Newegg.com - A great place to buy computers, computer parts, electronics, software, accessories, and DVDs online. With great prices, fast shipping, and top-rated customer service - once you know, you Newegg.
If you are reading this message, Please click this link to reload this page.(Do not use your browser's "Refresh" button). Please email us if you're running the latest version of your browser and you still see this message.
Showing Results: Most Recent
Pros: - It does the job.
- Burns and reads rather quietly and quickly.
Cons: - It doesn't play Blu-rays? Don't laugh, this is a problem if your case doesn't have a surplus of drive bays.
Other Thoughts: I don't have much to say about this. It's a perfectly typical multi-format burner drive. If you need a DVD drive in your machine, it's an excellent choice.READ FULL REVIEW
Pros: - It works.
- It works really well.
- It's not conductive.
- It's as advertized.
Cons: - I just personally think it's a little expensive but, hey, if it works then it's worth it.
Other Thoughts: There's really not much to say, but what did you expect? It's thermal paste people, it's not the most complex thing in the world. That said, this stuff works very well. So if you think you need the best, go ahead and buy it. I certainly don't regret it, and I don't think my 3770k does either.READ FULL REVIEW
Pros: - Faster than AMD.
- Faster than most other Intel chips.
- Lots of impressive instructions sets.
- Hyper-Threading is much improved over the original Pentium 4 implementations.
- K series chips like this one have unlocked multipliers needed for overclocking.
Cons: - Way too expensive for what it is.
- Poor overclocking performance from voltage limits (not thermally limited)
- Only 4 actual execution cores.
- Tacked on / forced on-board graphics chip has numerous issues.
- K series chips sacrifice all Intel specific computing technologies for multiplier overclocking, making them a poor choice for non-gamers or professional users.
Other Thoughts: It's hard to start off with a review of this chip, as it's probably the most mixed-bag product I've ever purchased. to start with the basic positive point of this chip, it's really fast. This is currently one of the fastest processors you can buy, and if all you care about is the extra speed then you won't have any regrets.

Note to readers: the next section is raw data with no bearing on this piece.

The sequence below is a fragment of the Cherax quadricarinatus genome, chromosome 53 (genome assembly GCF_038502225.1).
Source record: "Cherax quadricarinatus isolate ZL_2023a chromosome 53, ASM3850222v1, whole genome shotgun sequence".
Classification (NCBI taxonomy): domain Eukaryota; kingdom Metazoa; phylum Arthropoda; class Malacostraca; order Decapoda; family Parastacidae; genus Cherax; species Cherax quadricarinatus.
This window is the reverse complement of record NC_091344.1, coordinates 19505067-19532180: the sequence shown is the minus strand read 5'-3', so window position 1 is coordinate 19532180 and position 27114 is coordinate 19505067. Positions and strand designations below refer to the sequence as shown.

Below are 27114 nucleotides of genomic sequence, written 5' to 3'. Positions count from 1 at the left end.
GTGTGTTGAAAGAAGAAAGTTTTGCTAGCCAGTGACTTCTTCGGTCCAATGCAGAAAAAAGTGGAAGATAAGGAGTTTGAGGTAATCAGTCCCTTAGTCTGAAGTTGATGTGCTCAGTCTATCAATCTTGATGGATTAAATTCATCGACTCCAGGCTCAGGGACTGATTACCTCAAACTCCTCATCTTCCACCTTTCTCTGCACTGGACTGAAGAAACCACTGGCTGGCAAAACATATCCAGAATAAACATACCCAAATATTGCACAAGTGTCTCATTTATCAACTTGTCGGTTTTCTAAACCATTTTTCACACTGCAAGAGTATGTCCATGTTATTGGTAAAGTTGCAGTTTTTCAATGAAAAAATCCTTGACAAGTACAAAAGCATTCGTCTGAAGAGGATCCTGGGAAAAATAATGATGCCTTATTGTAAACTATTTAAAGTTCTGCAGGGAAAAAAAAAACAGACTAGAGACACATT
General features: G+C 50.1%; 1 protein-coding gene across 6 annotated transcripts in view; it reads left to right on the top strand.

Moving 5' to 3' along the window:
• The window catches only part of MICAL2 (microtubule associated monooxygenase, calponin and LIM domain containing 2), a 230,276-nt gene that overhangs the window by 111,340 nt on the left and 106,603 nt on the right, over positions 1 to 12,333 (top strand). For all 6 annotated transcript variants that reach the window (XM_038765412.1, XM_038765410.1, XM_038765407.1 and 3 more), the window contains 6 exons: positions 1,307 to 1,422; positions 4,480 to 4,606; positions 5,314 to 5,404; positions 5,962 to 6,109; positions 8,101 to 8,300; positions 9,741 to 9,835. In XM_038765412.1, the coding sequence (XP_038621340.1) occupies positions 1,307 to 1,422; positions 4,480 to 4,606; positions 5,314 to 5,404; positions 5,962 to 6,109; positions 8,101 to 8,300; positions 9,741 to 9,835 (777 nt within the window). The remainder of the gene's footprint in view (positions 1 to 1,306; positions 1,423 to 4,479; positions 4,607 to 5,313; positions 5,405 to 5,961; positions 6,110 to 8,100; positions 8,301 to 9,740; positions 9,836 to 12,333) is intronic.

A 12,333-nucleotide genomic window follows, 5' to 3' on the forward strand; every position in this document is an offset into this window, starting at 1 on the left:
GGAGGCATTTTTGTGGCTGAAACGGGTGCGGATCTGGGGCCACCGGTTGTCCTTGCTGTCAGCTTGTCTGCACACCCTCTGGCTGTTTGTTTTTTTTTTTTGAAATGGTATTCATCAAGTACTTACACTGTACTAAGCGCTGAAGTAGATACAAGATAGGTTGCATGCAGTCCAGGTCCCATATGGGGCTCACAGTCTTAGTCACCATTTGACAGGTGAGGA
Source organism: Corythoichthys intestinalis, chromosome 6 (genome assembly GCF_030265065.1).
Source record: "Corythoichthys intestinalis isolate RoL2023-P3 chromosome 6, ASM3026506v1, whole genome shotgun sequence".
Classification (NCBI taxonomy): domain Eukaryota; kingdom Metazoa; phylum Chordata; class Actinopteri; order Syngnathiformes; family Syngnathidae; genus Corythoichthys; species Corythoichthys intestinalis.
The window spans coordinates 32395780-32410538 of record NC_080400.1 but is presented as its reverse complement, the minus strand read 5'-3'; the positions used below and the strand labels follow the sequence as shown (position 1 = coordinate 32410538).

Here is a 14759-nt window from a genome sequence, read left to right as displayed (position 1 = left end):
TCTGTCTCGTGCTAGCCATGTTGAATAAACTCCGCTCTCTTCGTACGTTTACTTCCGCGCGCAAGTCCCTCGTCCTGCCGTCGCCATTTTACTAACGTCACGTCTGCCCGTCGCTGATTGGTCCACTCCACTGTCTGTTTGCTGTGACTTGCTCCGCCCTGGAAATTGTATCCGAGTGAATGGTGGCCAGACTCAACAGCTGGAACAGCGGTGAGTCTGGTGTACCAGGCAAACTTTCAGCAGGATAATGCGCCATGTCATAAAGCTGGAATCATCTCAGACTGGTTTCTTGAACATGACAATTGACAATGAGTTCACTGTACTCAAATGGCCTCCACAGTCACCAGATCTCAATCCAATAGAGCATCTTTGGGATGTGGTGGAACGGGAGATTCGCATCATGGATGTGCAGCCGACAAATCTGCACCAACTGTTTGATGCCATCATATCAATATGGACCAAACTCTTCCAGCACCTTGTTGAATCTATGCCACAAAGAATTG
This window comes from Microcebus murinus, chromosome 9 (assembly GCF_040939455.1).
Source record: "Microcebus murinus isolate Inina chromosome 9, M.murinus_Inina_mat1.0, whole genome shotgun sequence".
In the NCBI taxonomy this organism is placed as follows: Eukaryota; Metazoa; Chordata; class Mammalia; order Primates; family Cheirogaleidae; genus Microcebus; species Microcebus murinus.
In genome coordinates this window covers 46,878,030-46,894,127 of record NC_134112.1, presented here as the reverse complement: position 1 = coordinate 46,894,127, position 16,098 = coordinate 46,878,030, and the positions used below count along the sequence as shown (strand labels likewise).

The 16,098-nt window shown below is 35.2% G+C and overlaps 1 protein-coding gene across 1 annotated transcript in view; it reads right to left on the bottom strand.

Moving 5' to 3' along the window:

However, it's less than stellar on all other fronts. The K series chips are missing all of Intel's more impressive virtualization and related professional technologies, which would be fine if they were going for a minimalist overclocking chip. However, these CPUs have an Intel HD 4000 integrated graphics chip built right into the CPU itself. As you could very well imagine, Intel's support of this chip is generally bad. Direct Compute 5 is falsely reported as being fully compatible, which may break some programs on the DirectX level within Windows itself. The chip also reports compatibility with OpenCL 1.2, but the actual latest drivers currently only report OpenCL1.1 compatibility within their own Information Center screens, making the claim unlikely. These graphics chips also report OpenGL compatibility of 0.0, which is worrisome, and they apparently only support DirectX 11 despite 11.1 being a software-only update. Intel Quick Sync Video is a good technology on these graphics chips but, you need to have a monitor's desktop rendering on the chip to be able to use it at all so, using Quick Sync requires either a software trick in windows 7/8 or having an extra monitor to plug into the motherboard itself. Overall it's not the worst experience I've had with Intel's graphics processors, but it certainly doesn't fit a product of this caliber.
Back to the processor itself, overclocking performance was poor. On my old Phenom II x4 965 overclocking performance was generally fairly linear, meaning that upping the base clock would work perfectly well at proper voltages no matter what the multiplier was. with that CPU, as long as you could stomach the heat and the power consumption the chip would be stable. The 3770k hit a solid brick wall at 4.5 GHz. Going over that, or 1.5volts on the CPU cores would create lockups and crashes. Nothing solved this, not even a Kraken x60 and very cool temps. It was just a wall that curiously did not appear in any professional reviews of the product. While I understand Intel isn't responsible for overclocking performance in their products, I found the issue concerning none the less.
Overall, I can't argue with the chip's speed. It destroys every other quad core chip I've had with ease, but the chip definitely has its flaws and those flaws make it difficult to live with. If you must have the fastest quad core around, then you know what you're buying. Otherwise, look elsewhere.
CPU: Intel i7 3770k
RAM: 16GB G.Skill Ripjaws Z
Mobo: Gigabyte G1 Sniper.3
GFX: EVGA GTX 680 FTW+ 4GB w/backplate
Compute GFX: EVGA GTX 560 Ti 448 Cores Classified Ultra
PSU: Thermaltake Toughpower Grand 1200watt